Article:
‘Spaces’ are being introduced today as a fundamentally new way for users to share content with just the people you want to share them with, sound familiar? Well despite Friendfeed seemingly being the first to focus on this many moons ago, we now have Google Plus, Facebook and Posterous attempting to solve the same problem. Posterous, from my initial impressions, is attempting to differentiate itself by making it easier to share and also perfectly clear what’s been shared and seen by who – yes, privacy.

Nothing changes with each of your previous blogs, they’ll still have the same design, still have the same settings, subdomain, custom domain and so on.

One of the stand out features of Posterous Spaces is being able to get involved irrespective of what platform or device you’re using, you dont even need to sign up. Simply share a post with someone via email and they’re automatically subscribed to that space – let’s hope that doesn’t get abused. Every member of a Space can choose to receive all posts via email and the full photos are embedded in the email. Of course, if they prefer to simply visit the space rather than subscribe via email, they can do that too. Or they can access via…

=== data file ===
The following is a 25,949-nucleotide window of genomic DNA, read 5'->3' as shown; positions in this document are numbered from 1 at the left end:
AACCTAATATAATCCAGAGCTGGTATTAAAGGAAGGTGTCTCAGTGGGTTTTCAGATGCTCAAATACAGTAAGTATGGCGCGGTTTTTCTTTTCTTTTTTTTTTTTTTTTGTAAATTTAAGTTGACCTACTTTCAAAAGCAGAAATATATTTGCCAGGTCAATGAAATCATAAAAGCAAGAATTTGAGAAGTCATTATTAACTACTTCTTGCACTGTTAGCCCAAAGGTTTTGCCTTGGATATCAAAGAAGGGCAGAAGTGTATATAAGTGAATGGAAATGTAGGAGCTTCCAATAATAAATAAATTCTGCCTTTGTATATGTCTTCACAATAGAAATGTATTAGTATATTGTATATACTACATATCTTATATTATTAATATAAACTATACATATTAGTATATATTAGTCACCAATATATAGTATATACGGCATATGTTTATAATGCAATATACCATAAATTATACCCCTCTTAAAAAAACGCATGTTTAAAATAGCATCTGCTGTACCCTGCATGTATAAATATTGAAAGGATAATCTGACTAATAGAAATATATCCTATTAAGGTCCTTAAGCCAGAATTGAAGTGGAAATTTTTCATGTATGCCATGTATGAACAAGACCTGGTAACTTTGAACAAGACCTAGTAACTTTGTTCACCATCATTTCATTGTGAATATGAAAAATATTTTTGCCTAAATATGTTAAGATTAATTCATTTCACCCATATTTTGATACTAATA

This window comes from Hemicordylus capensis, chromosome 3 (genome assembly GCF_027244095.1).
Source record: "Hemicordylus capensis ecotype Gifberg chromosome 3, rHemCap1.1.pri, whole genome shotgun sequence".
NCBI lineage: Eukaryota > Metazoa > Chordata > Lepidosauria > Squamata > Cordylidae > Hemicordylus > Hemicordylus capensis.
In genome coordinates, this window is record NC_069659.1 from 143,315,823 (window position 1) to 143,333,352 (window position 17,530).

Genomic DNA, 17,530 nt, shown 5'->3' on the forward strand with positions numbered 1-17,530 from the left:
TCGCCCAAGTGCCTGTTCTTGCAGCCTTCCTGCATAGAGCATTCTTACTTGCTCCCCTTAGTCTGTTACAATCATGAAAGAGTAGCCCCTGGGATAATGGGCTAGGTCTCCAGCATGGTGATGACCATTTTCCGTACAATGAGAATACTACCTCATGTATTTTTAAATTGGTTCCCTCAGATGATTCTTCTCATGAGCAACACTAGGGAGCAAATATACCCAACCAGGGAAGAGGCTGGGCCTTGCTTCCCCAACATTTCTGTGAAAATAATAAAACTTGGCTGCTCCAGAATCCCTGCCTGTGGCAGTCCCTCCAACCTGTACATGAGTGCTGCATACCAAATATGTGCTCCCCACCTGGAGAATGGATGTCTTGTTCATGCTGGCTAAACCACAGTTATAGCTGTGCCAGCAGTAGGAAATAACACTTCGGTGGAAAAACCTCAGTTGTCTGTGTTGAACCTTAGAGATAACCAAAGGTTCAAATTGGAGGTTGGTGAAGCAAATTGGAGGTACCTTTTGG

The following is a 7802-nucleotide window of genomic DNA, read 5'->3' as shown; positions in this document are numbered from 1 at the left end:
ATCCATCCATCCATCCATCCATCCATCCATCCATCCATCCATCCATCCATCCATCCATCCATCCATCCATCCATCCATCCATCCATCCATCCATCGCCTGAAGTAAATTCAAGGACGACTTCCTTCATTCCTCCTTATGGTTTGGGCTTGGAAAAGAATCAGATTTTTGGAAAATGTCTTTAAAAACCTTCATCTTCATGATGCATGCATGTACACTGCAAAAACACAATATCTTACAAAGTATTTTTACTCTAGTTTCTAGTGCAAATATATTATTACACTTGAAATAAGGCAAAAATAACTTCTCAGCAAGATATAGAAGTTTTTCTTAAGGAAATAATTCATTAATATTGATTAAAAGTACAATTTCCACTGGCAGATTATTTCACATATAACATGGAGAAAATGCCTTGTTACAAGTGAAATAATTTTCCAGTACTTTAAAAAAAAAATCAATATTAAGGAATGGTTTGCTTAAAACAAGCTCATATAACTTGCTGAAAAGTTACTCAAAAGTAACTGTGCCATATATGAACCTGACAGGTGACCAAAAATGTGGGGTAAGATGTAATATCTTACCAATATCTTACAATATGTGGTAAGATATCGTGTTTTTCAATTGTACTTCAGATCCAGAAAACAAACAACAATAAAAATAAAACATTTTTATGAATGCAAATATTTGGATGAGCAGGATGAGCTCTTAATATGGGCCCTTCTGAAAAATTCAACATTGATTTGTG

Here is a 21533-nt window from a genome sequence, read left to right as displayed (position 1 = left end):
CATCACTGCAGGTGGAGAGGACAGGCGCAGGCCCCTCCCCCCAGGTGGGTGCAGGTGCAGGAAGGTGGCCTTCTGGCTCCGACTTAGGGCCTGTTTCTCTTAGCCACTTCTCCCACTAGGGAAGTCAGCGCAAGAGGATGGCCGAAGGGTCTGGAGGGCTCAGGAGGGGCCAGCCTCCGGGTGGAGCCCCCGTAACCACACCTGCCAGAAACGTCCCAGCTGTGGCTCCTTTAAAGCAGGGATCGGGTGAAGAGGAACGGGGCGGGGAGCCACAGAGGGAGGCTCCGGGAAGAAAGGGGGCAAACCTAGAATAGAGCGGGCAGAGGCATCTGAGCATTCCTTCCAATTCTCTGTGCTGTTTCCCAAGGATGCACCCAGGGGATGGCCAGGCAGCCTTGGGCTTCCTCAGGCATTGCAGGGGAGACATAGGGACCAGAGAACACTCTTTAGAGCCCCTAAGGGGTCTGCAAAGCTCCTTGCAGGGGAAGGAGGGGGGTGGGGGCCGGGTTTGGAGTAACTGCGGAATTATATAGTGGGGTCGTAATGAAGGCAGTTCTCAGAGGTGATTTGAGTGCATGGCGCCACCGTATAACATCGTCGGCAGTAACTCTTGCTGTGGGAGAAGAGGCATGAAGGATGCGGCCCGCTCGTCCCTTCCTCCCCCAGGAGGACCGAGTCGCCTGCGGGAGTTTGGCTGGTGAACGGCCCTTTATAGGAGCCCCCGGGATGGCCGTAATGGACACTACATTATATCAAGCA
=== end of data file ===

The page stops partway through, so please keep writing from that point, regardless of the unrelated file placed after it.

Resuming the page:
The Mobile App

Posterous’ new mobile apps launch today providing a way for users to get their full dose of Posterous from their mobile. We’ll be focusing on the iPhone app here but the Android version has also been given an update, although its not quite as extensive.

“Everything you can do online you should be able to do from you mobile”, says Agarwal . And on the iPhone app at least, Posterous has nailed it.

You can: browse your reader, skim through latest activity, share anything to into your Spaces (photos, video, text), choose whether to share your location, post Multiple Photos at once, select multiple photos from your camera roll or post your pics as you take them. The iPhone app also has complete autopost control so you can choose exactly where the content your sharing gets sent to. You can also view gorgeous full screen photo galleries direct from the app.

Fear Not

On first appearances, Posterous feels like its undertaken a massive transformation, and it has. However once you’ve spent a few minutes adjusting to the new interface, learning how its new features work and interacting via its mobile app, you’ll discover what’s really happened is a radical simplification of the service.

No longer are there separate types of sites, groups and sites for example, a “Space” can work just as well for either. It’s a refreshing revamp from a service with a devoted following and one that has the foundations of a true game changer. But with stiff competition from Tumblr and now similar sharing features baked into Google+ and Facebook, fast innovation in this space is going to be key.

Posterous is a YC startup founded in 2008. The company is funded by a number of high profile angel investors and VC’s including Tim Ferris, Guy Kawasaki, RedPoint Ventures and Chris Sacca’s Lowercase Capital.